Mass. and Cass: An Intersection of Roads and Crises

Boston Mayor Michelle Wu drafted a plan to relocate the homeless inhabitants living on the intersection of Massachusetts Avenue and Melnea Cass Boulevard, colloquially known as Mass. and Cass. This plan will move Mass. and Cass residents to transitional housing units around the city by late December. While Mayor Wu’s plans aren’t novel, some praise her for acting so quickly, though her proposal has also received familiar criticism. Hanging in the balance are the lives of hundreds of homeless individuals. But how did this situation come about, and will this plan be successful in solving this crisis?

A place called Mass. and Cass

The current Mass. and Cass crisis is a consequence of decades of municipal failure. The Long Island Bridge was two-thirds of a mile long and connected Quincy’s Moon Island to Boston’s Long Island, the home of some of Boston’s neediest residents. First constructed in 1951, the bridge fell into disrepair in the early twenty-first century; faced with a tight budget, Mayor Thomas M. Menino opted to divert funds to other issues, dispatching police to the bridge and limiting capacity.

By 2007, it was apparent the bridge was severely weakening; by 2010, the bridge was “buckling”; and on October 8, 2014, consultants hired by the city officially deemed the bridge unsafe for travel. Mayor Martin J. Walsh ordered that Long Island, which had about three hundred people (mainly homeless and recovering addicts) still on it, be evacuated within hours

Housing for the displaced became an immediate issue. The Walsh administration set up makeshift shelters in the South End that almost immediately became crowded, and complaints of “inhumane” conditions followed. The crowds soon dissipated into other South End areas, like Mass. and Cass. 

Today, Mass. and Cass is an unorganized collection of tents, lawn chairs, and widespread homelessness and drug use. The area nicknamed “Methadone Mile” is an “open-air drug market.” During a six month stretch in 2020, there were twenty-five stabbings, five shootings, and more 311 calls than any other area in Boston. 

In the September 9 mayoral debate, Michelle Wu emphasized the extent of the crisis: “we are pouring resources into that area, cleaning the streets … sometimes three times a day … our city workers are working so hard to try to pick up the needles that are discarded there at record rates. But the very next morning, we’re back at square one.”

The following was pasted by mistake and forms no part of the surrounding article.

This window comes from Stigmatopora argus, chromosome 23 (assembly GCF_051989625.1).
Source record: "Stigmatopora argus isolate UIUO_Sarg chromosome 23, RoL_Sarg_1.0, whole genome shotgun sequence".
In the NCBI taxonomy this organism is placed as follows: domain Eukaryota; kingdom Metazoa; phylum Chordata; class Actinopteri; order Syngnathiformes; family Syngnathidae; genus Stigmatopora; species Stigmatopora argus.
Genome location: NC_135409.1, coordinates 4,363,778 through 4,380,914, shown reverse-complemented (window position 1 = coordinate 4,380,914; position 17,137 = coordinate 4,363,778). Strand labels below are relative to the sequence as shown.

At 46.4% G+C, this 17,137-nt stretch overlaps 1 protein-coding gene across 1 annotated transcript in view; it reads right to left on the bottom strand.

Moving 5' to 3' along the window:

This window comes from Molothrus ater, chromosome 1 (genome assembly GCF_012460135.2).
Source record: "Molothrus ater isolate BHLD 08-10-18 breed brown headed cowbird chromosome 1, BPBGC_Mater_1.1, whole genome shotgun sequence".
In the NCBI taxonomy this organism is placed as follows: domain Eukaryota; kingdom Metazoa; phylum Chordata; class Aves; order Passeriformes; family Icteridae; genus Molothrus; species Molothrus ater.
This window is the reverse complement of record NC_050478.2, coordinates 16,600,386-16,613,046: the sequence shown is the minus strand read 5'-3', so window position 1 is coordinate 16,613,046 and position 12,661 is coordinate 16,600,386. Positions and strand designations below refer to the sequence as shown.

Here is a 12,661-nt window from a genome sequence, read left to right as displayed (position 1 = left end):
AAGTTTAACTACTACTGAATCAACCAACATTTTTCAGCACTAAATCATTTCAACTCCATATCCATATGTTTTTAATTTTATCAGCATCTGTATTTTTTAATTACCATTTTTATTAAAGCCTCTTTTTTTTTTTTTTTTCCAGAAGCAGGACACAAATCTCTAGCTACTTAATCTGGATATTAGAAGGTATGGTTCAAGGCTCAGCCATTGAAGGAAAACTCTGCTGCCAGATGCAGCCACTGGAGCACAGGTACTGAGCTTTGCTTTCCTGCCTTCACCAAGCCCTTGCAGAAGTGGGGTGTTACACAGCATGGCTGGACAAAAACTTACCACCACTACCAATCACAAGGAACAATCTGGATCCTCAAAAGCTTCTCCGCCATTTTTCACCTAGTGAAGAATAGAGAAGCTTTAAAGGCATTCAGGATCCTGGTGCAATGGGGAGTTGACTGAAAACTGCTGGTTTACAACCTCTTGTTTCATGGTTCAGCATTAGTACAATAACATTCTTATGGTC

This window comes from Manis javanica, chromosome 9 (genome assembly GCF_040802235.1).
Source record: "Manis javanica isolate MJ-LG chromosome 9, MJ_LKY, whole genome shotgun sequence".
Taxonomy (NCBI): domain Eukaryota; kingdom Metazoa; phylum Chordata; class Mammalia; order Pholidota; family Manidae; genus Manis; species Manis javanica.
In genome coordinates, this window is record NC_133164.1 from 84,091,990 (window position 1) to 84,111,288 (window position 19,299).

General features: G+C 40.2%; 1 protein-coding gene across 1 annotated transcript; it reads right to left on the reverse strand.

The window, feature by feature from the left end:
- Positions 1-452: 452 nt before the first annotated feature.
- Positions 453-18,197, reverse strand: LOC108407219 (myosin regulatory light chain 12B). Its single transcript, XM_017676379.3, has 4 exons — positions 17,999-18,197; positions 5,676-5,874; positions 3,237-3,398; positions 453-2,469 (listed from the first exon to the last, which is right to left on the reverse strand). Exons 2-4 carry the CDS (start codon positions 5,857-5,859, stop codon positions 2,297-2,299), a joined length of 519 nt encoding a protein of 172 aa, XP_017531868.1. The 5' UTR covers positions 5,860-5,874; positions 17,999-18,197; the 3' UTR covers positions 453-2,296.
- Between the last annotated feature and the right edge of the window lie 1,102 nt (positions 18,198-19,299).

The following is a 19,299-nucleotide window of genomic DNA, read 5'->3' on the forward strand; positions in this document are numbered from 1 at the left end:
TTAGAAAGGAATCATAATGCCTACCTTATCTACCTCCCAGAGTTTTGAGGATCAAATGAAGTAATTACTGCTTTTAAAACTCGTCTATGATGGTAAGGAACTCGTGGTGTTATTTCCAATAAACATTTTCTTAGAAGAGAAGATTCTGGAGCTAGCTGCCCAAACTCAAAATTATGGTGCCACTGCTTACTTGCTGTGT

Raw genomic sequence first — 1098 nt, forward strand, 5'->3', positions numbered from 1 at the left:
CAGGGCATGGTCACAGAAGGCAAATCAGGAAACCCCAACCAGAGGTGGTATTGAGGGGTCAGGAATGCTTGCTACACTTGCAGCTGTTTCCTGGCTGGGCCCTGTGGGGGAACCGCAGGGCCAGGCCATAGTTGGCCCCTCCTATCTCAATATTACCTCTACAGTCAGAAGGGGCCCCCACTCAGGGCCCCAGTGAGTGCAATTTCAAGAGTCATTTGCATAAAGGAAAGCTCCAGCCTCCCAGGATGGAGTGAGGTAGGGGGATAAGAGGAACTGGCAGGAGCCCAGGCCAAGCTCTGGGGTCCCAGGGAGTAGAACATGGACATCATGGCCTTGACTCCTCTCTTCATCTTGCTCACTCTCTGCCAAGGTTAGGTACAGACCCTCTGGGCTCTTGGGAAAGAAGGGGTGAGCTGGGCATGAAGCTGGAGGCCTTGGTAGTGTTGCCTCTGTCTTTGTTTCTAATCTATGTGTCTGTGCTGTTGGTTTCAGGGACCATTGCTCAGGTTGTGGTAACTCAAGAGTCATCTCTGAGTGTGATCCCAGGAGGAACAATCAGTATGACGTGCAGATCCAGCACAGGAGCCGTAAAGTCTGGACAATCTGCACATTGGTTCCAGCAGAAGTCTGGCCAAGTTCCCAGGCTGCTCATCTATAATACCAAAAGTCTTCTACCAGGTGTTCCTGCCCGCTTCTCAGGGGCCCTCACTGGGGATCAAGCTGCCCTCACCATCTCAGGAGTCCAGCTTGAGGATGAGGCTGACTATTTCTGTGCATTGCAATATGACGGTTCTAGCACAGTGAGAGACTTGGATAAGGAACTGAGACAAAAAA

Boston looks for a solution

Nobody completely agrees on a solution to this crisis, only exacerbating the problem. Initially, Walsh made a lofty promise to repair the bridge and restore access to Long Island, though the venture would be time-consuming and costly. After the bridge was demolished in 2015, Mayor Walsh was just as ambitious, envisioning a new bridge and “recovery universe” on Long Island, which would provide long-term housing and care for those in need. The neighboring city of Quincy, though, ardently opposed the plan, citing traffic concerns.

Eventually, in 2019, Walsh returned to Earth with his Mass. and Cass recovery efforts, proposing increased public workers and police presence, and a more evenly distributed displaced population. Once then-president-elect Biden nominated Mayor Walsh to be the US Secretary of Labor, City Council President Kim Janey took over as acting mayor of Boston. Janey had newfound power, but was not a new voice in the effort to help Mass. and Cass, as she represented Roxbury for many years prior. 

Janey became acting mayor during the pandemic’s peak. Without proper sanitation and medical supplies, Mass. and Cass was a potential hotspot for the virus. Janey, whose own uncle died of an overdose in the 1980s, moved quickly to improve the crisis. In the September 9 mayoral debate, Janey argued for a “regional approach” to the emergency, saying that “too much of the burden was falling on Boston” to care for the displaced individuals. Massachusetts Governor Charlie Baker’s administration agreed, and offered to help the city. 

In November 2021, Janey completed her term as acting mayor. Janey’s office finished a “Homeless Encampment Liaison Protocol” on October 28, 2021, and by November 1, 2021, residents of the Mass. and Cass area were “ordered to clear out.” Crews packed up people’s belongings, toured apartments with residents, and destroyed their tents

While many were excited by the possibility of progress, others were more skeptical of the policy, saying the “sweep” of the neighborhood mimics Mayor Walsh’s highly criticized “Operation Clean Sweep” in 2019, which arguably did more harm to the community than good. The Boston Globe projected that “the cleanup will lead to an immediate 30 percent increase in the overdose rate among those who had been living in the encampment” and that the overdose rate will remain elevated for approximately nine months after the sweep.